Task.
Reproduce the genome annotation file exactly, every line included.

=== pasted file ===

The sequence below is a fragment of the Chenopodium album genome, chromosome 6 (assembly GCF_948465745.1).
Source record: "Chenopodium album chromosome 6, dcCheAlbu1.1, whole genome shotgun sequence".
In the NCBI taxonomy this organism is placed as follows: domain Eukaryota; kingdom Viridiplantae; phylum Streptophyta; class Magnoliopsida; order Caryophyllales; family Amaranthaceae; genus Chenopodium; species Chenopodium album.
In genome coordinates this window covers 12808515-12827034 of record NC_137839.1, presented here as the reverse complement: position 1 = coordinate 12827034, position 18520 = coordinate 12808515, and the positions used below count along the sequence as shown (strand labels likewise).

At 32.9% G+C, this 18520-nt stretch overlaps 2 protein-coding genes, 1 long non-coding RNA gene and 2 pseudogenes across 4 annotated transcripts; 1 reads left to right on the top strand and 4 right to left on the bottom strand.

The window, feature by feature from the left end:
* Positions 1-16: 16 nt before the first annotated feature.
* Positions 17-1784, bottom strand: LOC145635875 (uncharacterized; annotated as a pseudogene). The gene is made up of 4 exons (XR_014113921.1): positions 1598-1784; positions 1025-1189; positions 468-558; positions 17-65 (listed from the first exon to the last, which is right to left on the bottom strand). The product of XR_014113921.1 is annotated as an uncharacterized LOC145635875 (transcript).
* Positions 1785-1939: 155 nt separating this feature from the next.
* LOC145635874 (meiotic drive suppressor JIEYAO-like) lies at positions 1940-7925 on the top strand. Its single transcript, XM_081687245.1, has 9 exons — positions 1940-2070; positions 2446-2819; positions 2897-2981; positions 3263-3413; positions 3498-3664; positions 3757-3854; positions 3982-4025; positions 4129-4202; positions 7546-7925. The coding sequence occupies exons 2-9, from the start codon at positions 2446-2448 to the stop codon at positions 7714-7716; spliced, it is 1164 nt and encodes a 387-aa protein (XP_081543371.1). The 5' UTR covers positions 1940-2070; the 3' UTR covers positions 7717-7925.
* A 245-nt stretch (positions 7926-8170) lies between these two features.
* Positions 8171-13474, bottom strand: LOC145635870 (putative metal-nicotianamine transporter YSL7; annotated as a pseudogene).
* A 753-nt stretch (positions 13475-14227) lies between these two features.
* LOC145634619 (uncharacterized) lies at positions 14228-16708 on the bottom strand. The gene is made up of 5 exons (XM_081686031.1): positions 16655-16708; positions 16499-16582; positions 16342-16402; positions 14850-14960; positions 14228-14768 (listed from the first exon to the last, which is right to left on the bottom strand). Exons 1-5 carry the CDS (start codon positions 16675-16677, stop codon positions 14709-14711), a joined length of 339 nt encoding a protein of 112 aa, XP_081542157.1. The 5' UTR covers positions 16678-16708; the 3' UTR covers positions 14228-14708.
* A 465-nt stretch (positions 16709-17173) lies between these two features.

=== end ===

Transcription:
The sequence below is a fragment of the Chenopodium album genome, chromosome 6 (assembly GCF_948465745.1).
Source record: "Chenopodium album chromosome 6, dcCheAlbu1.1, whole genome shotgun sequence".
In the NCBI taxonomy this organism is placed as follows: domain Eukaryota; kingdom Viridiplantae; phylum Streptophyta; class Magnoliopsida; order Caryophyllales; family Amaranthaceae; genus Chenopodium; species Chenopodium album.
In genome coordinates this window covers 12808515-12827034 of record NC_137839.1, presented here as the reverse complement: position 1 = coordinate 12827034, position 18520 = coordinate 12808515, and the positions used below count along the sequence as shown (strand labels likewise).

At 32.9% G+C, this 18520-nt stretch overlaps 2 protein-coding genes, 1 long non-coding RNA gene and 2 pseudogenes across 4 annotated transcripts; 1 reads left to right on the top strand and 4 right to left on the bottom strand.

The window, feature by feature from the left end:
* Positions 1-16: 16 nt before the first annotated feature.
* Positions 17-1784, bottom strand: LOC145635875 (uncharacterized; annotated as a pseudogene). The gene is made up of 4 exons (XR_014113921.1): positions 1598-1784; positions 1025-1189; positions 468-558; positions 17-65 (listed from the first exon to the last, which is right to left on the bottom strand). The product of XR_014113921.1 is annotated as an uncharacterized LOC145635875 (transcript).
* Positions 1785-1939: 155 nt separating this feature from the next.
* LOC145635874 (meiotic drive suppressor JIEYAO-like) lies at positions 1940-7925 on the top strand. Its single transcript, XM_081687245.1, has 9 exons — positions 1940-2070; positions 2446-2819; positions 2897-2981; positions 3263-3413; positions 3498-3664; positions 3757-3854; positions 3982-4025; positions 4129-4202; positions 7546-7925. The coding sequence occupies exons 2-9, from the start codon at positions 2446-2448 to the stop codon at positions 7714-7716; spliced, it is 1164 nt and encodes a 387-aa protein (XP_081543371.1). The 5' UTR covers positions 1940-2070; the 3' UTR covers positions 7717-7925.
* A 245-nt stretch (positions 7926-8170) lies between these two features.
* Positions 8171-13474, bottom strand: LOC145635870 (putative metal-nicotianamine transporter YSL7; annotated as a pseudogene).
* A 753-nt stretch (positions 13475-14227) lies between these two features.
* LOC145634619 (uncharacterized) lies at positions 14228-16708 on the bottom strand. The gene is made up of 5 exons (XM_081686031.1): positions 16655-16708; positions 16499-16582; positions 16342-16402; positions 14850-14960; positions 14228-14768 (listed from the first exon to the last, which is right to left on the bottom strand). Exons 1-5 carry the CDS (start codon positions 16675-16677, stop codon positions 14709-14711), a joined length of 339 nt encoding a protein of 112 aa, XP_081542157.1. The 5' UTR covers positions 16678-16708; the 3' UTR covers positions 14228-14708.
* A 465-nt stretch (positions 16709-17173) lies between these two features.